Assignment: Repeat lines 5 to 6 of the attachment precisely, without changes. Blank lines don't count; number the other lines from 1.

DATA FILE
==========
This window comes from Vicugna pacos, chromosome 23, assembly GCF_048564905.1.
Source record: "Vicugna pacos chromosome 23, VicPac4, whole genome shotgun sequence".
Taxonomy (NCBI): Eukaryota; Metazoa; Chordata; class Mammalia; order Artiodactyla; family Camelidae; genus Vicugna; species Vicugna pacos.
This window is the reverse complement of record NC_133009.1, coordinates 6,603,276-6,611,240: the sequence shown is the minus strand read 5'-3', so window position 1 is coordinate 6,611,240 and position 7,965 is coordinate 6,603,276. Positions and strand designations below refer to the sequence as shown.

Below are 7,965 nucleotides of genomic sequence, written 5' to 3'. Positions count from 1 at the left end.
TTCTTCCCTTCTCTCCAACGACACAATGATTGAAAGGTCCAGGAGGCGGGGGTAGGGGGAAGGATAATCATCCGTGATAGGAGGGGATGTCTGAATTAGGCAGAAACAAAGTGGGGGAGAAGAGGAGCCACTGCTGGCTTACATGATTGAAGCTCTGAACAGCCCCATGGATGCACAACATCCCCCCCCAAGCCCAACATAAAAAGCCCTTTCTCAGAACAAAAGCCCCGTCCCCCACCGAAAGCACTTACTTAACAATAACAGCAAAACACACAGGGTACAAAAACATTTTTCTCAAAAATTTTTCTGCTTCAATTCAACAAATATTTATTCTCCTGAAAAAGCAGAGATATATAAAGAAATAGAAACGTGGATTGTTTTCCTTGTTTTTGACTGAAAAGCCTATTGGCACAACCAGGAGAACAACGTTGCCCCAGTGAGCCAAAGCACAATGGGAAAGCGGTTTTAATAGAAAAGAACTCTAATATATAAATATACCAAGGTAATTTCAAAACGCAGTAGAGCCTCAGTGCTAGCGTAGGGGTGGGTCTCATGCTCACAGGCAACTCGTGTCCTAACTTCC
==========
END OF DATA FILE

Below are 7,965 nucleotides of genomic sequence, written 5' to 3'. Positions count from 1 at the left end.
TTCTTCCCTTCTCTCCAACGACACAATGATTGAAAGGTCCAGGAGGCGGGGGTAGGGGGAAGGATAATCATCCGTGATAGGAGGGGATGTCTGAATTAGGCAGAAACAAAGTGGGGGAGAAGAGGAGCCACTGCTGGCTTACATGATTGAAGCTCTGAACAGCCCCATGGATGCACAACATCCCCCCCCAAGCCCAACATAAAAAGCCCTTTCTCAGAACAAAAGCCCCGTCCCCCACCGAAAGCACTTACTTAACAATAACAGCAAAACACACAGGGTACAAAAACATTTTTCTCAAAAATTTTTCTGCTTCAATTCAACAAATATTTATTCTCCTGAAAAAGCAGAGATATATAAAGAAATAGAAACGTGGATTGTTTTCCTTGTTTTTGACTGAAAAGCCTATTGGCACAACCAGGAGAACAACGTTGCCCCAGTGAGCCAAAGCACAATGGGAAAGCGGTTTTAATAGAAAAGAACTCTAATATATAAATATACCAAGGTAATTTCAAAACGCAGTAGAGCCTCAGTGCTAGCGTAGGGGTGGGTCTCATGCTCACAGGCAACTCGTGTCCTAACTTCC